Douglas and Cruess 1936
Its morphology is consistent (on a cellular level) of rods that are 0.5–0.8 micrometres of both single short chains and long filament like structures. On a colony level, the bacteria appears glossy, round and white. For study, the bacteria requires malt agar and can ferment maltose, but often also requires yeast extract in order to ferment properly. To study L. hilgardii in liquid requires growing it in Elliker broth so it can show turbidity and gas formation.
On staining with Gram's iodine, the bacillus is Gram positive. L. hilgardii is considered a negative catalase (enzyme that decomposes hydrogen peroxide into oxygen and water) and creates lactic acid, ethanol/acetic acid, and carbon dioxide. Along with this it is capable of sometimes producing biogenic amines or histamine and ethyl carbamate, which causes health risks.
Its role in the fermentation of wine is that it is impactful when spoiling high-alcohol dessert wines and can be used in malolactic fermentations (winemaking fermentation). Lactobacillus hilgardii is sensitive to SO2, both not sensitive and metabolized to sorbate. It is highly tolerant to acids and pH. It is tolerant of ethanol up to 20 vol%.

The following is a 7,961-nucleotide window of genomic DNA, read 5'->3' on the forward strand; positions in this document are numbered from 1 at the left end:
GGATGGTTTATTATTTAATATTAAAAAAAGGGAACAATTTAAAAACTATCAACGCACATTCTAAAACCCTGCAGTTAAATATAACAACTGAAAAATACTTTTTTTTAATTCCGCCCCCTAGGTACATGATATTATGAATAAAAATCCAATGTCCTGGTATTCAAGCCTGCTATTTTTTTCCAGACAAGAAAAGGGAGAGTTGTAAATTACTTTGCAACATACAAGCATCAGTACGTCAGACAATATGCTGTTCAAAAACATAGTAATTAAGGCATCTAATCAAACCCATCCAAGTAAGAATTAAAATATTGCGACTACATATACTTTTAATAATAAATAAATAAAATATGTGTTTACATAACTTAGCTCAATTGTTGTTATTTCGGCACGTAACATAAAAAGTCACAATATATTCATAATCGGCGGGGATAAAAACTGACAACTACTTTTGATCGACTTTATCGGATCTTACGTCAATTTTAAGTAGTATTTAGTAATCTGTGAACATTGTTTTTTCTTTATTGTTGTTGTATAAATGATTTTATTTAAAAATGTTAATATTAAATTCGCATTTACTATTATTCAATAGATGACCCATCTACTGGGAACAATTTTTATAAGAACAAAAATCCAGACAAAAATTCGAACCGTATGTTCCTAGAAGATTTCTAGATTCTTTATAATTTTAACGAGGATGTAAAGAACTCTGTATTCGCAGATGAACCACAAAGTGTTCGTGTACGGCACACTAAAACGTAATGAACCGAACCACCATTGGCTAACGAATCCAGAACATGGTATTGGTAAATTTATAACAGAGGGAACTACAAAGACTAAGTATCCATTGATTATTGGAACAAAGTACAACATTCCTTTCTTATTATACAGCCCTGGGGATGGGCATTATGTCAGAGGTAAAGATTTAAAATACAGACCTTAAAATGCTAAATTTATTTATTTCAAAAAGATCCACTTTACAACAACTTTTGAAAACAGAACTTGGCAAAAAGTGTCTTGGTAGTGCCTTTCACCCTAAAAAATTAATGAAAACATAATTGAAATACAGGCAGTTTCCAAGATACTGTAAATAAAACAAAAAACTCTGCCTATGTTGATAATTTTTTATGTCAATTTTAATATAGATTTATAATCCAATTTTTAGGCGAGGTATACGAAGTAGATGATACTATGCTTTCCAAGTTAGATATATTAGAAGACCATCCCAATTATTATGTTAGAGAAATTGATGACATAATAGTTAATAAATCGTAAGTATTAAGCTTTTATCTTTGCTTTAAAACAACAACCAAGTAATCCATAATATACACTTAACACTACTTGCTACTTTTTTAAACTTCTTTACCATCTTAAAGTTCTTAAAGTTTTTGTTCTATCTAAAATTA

Lactobacillus hilgardii hybridizes easily with Lactobacillus brevis, a bacterium that it is very closely related to. Prior to its classification as a distinct species, L. hilgardii was believed to be L. brevis, and, as a result, the bacterium's ability to hybridize raised doubts about its taxonomy.
L. hilgardii grows in wine when it contains 1% autolysed yeast. It also grows in ethanol at 15–18%. The bacteria grow best at 30–35 °C, but can grow at temperatures as low as 15 °C.
- "Lactobacillus hilgardii". Enologyaccess.org. 2010-06-20. Retrieved 2014-07-15.
- "Lactobacillus hilgardii and Lactobacillus brevis DNA analysis by restriction fragment length polymorphism (RFLP)". Food Microbiology. 11: 195–202. 1994-06-30. doi:10.1006/fmic.1994.1023. Retrieved 2014-07-15.